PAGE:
Boys’ Murders Test Idea Of Unity
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Boys’ Murders Test Idea Of Unity

A year after the deaths, uncomfortable questions about Israel’s divisions.

Contributing Editor, The NY Jewish Week

A  year ago, at a shallow grave in the West Bank, stone-cold reality set in. There, the corpses of three young men were found, and the “Bring Back Our Boys” campaign had reached the end of the road. They were coming home. But not as we wanted.

It had been almost three weeks since Eyal Ifrach, Gilad Shaer and Naftali Fraenkel were kidnapped by Palestinian terrorists when, on June 30, their bodies were found. The first day of the school summer vacation, July 1, was marked by one of the largest funerals Israel has ever seen — and within days, a full-scale conflict ranged between Israel and Hamas.

The boys’ families have marked their first yahrtzeit by promoting the theme of Jewish unity. Around a million Jews worldwide took party in events for Unity Day, an event they initiated to perpetuate the “spirit of unprecedented unity amongst the Jewish People,” which followed the kidnappings.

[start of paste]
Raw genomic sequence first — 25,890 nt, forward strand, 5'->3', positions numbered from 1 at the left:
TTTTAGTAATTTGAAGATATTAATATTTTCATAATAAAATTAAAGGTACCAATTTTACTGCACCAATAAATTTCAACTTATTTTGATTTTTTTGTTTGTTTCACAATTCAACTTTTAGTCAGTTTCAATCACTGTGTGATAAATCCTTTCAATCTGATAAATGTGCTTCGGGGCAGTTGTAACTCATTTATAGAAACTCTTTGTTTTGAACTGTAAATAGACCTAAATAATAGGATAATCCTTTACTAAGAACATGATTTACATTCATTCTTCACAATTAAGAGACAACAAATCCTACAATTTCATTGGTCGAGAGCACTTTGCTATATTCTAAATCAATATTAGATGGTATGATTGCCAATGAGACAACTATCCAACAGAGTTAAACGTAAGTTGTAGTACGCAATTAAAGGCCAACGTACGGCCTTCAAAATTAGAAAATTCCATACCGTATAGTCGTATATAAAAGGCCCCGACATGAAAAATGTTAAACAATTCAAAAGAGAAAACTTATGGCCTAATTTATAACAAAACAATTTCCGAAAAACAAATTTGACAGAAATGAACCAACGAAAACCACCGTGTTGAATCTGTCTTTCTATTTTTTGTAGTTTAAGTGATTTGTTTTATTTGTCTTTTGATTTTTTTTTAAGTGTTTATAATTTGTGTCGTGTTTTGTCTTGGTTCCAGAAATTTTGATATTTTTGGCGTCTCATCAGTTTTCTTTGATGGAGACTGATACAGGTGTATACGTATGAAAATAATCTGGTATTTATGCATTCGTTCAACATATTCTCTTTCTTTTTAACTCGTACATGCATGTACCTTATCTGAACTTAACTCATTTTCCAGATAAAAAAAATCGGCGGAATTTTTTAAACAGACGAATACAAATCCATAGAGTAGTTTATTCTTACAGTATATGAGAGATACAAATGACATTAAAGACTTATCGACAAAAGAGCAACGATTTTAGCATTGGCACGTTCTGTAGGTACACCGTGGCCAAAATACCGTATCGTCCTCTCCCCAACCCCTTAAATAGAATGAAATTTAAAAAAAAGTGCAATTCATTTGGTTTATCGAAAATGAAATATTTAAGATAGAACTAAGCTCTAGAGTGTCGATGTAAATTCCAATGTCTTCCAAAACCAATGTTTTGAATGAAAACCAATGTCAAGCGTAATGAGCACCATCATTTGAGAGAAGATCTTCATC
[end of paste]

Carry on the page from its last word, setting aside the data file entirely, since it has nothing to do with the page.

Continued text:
These parents, and especially the eloquent and inspirational mother Rachel Fraenkel, are optimistic people who are trying to stress the positive that they saw during their tragedy. And they should be praised for this. But I think that in order to really learns lessons about unity from last summer, we also need to look at the more uncomfortable aspect of that time.

I’m not so sure that the boys’ murders were, across Israel, the unifying tragedy that it has been portrayed to have been. In fact, I think it was felt more in some diaspora communities than in parts of secular Tel Aviv.

In many ways, it was seen primarily as a tragedy of the religious right wing. Elsewhere in Israeli society, some people disconnected from it. Some felt less for the boys because they were studying in the West Bank and settlements are controversial; and there was something of a fixation with the fact that the victims had been hitchhiking.